You are the owner of this article.
You have permission to edit this article.
Edit
editor's pick topical featured popular top story

Choctaw Nation's top prosecutor outlines McGirt process

  • 4 min to read
Choctaw Nation District Court

DERRICK JAMES | Staff photo

Choctaw Nation’s Division of Legal and Compliance Senior Executive Officer Brad Mallet said the tribe reserves the right to determine its membership and would not recognize any attempts to define it.

Choctaw Nation's top prosecutor said she doesn't want dangerous people getting out solely on a McGirt claim.

Oklahoma’s Court of Criminal Appeals announced April 1 a decision that applied the U.S. Supreme Court’s decision in McGirt v. Oklahoma to Choctaw Nation. The decision means Oklahoma does not have criminal jurisdiction over Native Americans in what is defined by federal statute as “Indian country.”

With more than 140 cases — including more than 30 felony cases involving Pittsburg County residents — filed in Choctaw Nation District Court in the first week since the decision, Choctaw Nation Tribal Prosecutor Kara Bacon said she is focused on cases involving people still in prison or posing a public threat.

“What our thought process behind taking those cases was to ensure that no one who’s presently dangerous was going to get out solely on a McGirt claim,” Bacon said. “I anticipate we are going to continue to get cases that others have identified that the U.S. attorneys may not file.”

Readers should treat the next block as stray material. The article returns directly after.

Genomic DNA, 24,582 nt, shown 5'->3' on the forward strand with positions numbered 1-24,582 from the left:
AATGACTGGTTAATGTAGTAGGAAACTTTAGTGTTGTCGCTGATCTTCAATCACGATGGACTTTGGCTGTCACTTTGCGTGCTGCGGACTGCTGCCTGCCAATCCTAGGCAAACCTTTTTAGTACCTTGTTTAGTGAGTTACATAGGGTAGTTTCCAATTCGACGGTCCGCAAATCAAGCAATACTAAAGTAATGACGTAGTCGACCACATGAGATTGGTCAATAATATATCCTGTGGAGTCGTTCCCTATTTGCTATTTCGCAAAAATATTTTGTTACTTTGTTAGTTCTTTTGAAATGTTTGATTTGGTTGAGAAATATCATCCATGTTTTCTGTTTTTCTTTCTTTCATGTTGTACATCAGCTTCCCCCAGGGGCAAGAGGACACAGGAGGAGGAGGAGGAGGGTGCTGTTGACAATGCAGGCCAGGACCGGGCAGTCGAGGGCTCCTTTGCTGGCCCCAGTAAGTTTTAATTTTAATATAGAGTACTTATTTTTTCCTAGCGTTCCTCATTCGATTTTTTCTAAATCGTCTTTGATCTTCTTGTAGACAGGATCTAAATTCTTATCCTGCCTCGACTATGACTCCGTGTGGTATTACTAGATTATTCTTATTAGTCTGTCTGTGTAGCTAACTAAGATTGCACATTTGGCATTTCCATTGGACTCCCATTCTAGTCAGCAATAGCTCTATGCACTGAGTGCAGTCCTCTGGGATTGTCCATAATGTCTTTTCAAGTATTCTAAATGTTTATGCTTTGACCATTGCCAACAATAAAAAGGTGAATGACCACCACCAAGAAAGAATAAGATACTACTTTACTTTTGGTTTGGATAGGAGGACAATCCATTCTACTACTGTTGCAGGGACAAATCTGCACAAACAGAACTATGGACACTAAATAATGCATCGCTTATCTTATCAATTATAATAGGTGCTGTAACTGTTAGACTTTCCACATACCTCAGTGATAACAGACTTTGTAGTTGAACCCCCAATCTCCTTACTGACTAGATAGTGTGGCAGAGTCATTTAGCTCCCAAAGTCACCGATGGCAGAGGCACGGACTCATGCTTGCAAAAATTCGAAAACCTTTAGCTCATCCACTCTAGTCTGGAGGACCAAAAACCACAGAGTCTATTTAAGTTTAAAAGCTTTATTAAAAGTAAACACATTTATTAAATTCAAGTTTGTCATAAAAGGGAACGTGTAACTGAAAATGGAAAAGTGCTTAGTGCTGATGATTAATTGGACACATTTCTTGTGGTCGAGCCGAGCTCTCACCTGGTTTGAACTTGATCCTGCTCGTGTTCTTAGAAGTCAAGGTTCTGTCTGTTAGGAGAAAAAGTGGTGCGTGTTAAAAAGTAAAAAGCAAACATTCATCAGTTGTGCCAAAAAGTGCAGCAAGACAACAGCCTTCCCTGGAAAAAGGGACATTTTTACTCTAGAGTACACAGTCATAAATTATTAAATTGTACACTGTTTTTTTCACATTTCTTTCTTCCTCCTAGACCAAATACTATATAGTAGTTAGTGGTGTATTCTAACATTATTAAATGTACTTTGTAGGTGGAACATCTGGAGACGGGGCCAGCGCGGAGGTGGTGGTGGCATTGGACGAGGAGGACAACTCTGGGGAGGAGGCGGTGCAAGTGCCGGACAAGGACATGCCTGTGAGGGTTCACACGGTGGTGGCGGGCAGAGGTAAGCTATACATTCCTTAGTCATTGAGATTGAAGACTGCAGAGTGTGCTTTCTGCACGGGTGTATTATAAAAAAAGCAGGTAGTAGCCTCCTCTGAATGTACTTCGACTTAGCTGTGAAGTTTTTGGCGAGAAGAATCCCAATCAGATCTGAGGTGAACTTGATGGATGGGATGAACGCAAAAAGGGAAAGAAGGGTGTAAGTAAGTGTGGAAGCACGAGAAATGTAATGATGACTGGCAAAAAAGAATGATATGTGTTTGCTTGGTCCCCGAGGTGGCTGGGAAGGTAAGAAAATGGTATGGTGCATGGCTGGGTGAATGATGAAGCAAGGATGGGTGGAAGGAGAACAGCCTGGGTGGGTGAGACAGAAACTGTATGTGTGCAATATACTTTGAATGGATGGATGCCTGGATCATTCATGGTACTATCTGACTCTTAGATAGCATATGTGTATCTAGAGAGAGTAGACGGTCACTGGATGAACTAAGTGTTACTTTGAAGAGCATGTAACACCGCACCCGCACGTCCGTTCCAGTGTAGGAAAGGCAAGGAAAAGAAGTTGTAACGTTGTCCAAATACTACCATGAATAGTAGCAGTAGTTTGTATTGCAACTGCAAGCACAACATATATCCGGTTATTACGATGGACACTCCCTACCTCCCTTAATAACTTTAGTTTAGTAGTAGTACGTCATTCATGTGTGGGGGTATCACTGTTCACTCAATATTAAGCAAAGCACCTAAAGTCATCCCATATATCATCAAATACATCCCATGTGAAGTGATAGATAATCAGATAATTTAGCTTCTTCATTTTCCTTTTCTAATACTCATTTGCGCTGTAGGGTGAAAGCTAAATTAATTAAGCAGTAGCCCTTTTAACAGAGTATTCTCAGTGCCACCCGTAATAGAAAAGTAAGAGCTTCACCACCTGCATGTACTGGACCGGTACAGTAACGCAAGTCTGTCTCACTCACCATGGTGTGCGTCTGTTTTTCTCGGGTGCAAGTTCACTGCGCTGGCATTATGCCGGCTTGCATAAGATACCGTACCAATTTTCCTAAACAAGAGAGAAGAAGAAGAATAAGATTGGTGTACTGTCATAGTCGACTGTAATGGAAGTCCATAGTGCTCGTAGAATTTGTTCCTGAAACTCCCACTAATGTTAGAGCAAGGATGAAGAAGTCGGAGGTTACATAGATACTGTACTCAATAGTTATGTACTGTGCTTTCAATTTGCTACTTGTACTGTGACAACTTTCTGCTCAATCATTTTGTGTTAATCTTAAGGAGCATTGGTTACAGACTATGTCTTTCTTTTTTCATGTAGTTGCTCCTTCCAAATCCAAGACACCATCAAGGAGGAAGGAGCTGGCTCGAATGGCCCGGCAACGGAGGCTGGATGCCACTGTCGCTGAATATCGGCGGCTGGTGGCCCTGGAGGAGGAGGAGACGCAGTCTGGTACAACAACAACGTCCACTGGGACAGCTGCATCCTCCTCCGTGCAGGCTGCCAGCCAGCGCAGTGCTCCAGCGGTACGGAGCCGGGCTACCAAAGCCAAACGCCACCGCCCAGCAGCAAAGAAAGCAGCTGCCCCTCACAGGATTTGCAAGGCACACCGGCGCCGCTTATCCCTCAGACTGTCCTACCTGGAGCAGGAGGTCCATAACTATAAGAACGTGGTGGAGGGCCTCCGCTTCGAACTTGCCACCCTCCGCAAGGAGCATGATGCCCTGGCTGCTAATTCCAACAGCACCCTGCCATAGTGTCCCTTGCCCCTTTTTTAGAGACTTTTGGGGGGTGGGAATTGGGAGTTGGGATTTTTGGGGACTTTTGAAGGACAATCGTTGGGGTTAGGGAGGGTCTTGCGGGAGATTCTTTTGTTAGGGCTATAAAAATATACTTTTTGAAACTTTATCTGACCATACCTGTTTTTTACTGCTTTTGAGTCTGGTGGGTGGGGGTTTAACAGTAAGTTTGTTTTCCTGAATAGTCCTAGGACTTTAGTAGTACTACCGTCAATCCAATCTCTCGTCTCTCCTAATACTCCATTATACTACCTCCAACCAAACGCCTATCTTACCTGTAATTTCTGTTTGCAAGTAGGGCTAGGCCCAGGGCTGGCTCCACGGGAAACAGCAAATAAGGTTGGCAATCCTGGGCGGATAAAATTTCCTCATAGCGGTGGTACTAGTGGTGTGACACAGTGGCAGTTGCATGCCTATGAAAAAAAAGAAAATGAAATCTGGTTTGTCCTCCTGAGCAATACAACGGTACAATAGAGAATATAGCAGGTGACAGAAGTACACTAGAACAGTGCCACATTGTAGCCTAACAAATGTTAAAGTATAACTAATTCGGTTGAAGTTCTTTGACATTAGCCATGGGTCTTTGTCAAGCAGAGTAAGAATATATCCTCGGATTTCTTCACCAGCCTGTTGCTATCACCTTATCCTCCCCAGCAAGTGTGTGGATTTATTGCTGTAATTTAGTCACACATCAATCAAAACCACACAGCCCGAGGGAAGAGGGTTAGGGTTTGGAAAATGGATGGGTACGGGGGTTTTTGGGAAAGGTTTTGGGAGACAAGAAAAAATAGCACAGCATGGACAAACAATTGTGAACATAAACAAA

According to the 1885 Major Crimes Act, the federal government has criminal jurisdiction over Native Americans for crimes such as such as murder, manslaughter, sexual abuse, aggravated assault, and child sexual abuse, when committed by Native Americans in Indian country.

The federal General Crime Act gives the government criminal jurisdiction over non-Native Americans who commit most crimes against Native American victims. The federal government also shares jurisdiction with tribal courts to prosecute crimes against Native Americans committing crimes against non-Native Americans.

Federal law states individuals who are prosecuted and punished by a tribe cannot be tried by the federal government for the same offense.

Bacon said initial appearances for those charged by the tribe began this week.

“We started our first arraignment on McGirt cases this week,” said Bacon. “It took a little bit of time because we’re using teleconference with video.”

Kara Bacon

DERRICK JAMES | Staff photo

Choctaw Nation Tribal Prosecutor Kara Bacon said things are going well running well into the first full week after the Oklahoma Court of Criminal Appeals applied the analysis behind the U.S. Supreme Court’s decision in McGirt v. Oklahoma to the Choctaw Nation. 

The top tribal prosecutor said the use of remote conferencing will be vital due to the 11,000 square miles that make up the Choctaw Nation.

“I think that’s going to be necessary, just due to our size and the number of counties we cover, to have that ability,” said Bacon. “So we’re lucky that we could do that.”

Choctaw Nation Executive Director of Public Safety John Hobbs said the detention of a person awaiting trial through the tribe will be in the county where the offense occurred.

“We have jail agreements with all of our counties so that we can house them right there,” said Hobbs. “We do that to try to keep them in their local area.”

Hobbs said the tribe verified with agencies within the 10-and-a-half county area that they have the ability to use video conferencing and that been helping those agencies that don’t have the ability.

“It literally takes just an iPad,” Hobbs said. “I believe the only one not doing virtual right now is Bryan County; it’s a conflict with times. Luckily it’s right here so we don’t have far to transport.”